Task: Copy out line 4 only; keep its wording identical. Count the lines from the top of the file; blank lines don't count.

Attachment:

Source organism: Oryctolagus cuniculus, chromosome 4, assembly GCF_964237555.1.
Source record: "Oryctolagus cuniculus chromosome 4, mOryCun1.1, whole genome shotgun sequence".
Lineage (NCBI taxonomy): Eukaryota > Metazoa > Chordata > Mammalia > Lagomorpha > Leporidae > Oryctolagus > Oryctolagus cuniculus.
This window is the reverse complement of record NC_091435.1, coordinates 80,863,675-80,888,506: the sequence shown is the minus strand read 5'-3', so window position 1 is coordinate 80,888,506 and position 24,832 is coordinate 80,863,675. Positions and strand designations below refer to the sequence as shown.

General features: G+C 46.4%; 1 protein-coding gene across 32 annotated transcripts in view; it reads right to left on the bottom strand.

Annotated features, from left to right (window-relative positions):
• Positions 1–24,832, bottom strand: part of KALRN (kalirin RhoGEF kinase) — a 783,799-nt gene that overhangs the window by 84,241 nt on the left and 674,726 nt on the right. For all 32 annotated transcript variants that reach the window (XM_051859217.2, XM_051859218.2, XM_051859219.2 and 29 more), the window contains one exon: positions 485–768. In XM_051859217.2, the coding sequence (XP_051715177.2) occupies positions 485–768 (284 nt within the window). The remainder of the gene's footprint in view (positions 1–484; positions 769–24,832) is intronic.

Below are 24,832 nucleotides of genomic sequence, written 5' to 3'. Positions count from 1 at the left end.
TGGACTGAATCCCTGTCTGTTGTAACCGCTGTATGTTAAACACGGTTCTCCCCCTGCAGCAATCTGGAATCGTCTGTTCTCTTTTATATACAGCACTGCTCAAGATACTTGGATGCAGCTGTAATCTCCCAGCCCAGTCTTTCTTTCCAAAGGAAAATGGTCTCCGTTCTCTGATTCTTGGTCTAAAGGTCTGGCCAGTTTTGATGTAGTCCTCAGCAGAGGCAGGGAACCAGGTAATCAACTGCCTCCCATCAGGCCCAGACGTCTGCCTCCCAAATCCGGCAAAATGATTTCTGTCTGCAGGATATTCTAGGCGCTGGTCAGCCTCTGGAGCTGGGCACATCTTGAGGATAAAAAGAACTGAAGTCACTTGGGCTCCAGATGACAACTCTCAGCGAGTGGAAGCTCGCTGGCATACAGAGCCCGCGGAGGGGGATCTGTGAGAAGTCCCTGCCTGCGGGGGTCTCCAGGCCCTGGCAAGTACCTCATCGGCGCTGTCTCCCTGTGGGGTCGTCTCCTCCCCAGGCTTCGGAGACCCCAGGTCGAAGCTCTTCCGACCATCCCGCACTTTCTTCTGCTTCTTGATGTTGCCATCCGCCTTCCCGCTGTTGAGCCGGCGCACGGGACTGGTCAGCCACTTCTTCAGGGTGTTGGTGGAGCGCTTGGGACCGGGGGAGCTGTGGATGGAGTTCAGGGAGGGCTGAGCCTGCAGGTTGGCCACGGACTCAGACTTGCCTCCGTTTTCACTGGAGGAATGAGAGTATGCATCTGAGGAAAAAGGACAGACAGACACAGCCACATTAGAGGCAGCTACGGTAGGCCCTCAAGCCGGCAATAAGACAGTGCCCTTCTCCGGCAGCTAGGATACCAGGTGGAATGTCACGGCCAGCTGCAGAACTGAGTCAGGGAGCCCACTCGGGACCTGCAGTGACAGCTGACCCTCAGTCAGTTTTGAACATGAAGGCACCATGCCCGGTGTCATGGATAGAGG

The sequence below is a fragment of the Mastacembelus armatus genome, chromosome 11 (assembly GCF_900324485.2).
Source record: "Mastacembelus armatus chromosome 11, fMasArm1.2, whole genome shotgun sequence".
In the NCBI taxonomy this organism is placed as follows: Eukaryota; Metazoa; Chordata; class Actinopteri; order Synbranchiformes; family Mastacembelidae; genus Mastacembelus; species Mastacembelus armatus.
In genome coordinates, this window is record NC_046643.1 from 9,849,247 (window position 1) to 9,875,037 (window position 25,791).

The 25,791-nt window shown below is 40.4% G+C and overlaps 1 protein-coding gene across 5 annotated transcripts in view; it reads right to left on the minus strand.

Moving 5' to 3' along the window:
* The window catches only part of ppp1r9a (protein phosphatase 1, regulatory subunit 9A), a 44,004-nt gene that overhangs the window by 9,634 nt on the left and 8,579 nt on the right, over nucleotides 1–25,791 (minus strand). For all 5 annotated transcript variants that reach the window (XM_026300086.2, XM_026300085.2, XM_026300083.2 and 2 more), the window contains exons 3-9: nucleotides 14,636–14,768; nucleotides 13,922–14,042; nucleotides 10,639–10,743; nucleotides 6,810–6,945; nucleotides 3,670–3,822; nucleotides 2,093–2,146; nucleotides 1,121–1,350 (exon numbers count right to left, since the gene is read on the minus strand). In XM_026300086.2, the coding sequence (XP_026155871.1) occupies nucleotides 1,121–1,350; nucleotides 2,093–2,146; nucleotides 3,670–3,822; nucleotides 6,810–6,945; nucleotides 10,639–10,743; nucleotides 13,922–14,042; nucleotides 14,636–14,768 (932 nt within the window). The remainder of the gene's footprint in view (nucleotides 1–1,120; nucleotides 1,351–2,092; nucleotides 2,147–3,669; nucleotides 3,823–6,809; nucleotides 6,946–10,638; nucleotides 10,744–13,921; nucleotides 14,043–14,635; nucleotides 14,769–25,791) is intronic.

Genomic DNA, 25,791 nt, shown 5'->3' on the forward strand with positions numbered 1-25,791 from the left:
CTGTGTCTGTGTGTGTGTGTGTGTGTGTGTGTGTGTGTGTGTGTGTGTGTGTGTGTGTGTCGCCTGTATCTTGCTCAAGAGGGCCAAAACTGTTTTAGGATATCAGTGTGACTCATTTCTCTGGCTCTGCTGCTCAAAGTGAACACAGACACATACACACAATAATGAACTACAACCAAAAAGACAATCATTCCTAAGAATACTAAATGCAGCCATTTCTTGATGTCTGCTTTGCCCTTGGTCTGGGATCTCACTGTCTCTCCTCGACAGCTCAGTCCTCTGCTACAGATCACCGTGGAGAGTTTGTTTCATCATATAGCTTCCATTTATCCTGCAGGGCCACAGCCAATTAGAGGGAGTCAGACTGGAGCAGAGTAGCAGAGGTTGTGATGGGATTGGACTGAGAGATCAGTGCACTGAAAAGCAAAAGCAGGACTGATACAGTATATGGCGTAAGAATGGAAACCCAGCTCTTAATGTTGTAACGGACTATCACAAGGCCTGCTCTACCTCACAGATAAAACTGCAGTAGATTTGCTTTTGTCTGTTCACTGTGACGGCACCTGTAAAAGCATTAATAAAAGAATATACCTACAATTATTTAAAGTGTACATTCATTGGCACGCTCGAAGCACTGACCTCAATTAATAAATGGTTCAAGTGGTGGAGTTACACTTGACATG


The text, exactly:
This window is the reverse complement of record NC_091435.1, coordinates 80,863,675-80,888,506: the sequence shown is the minus strand read 5'-3', so window position 1 is coordinate 80,888,506 and position 24,832 is coordinate 80,863,675. Positions and strand designations below refer to the sequence as shown.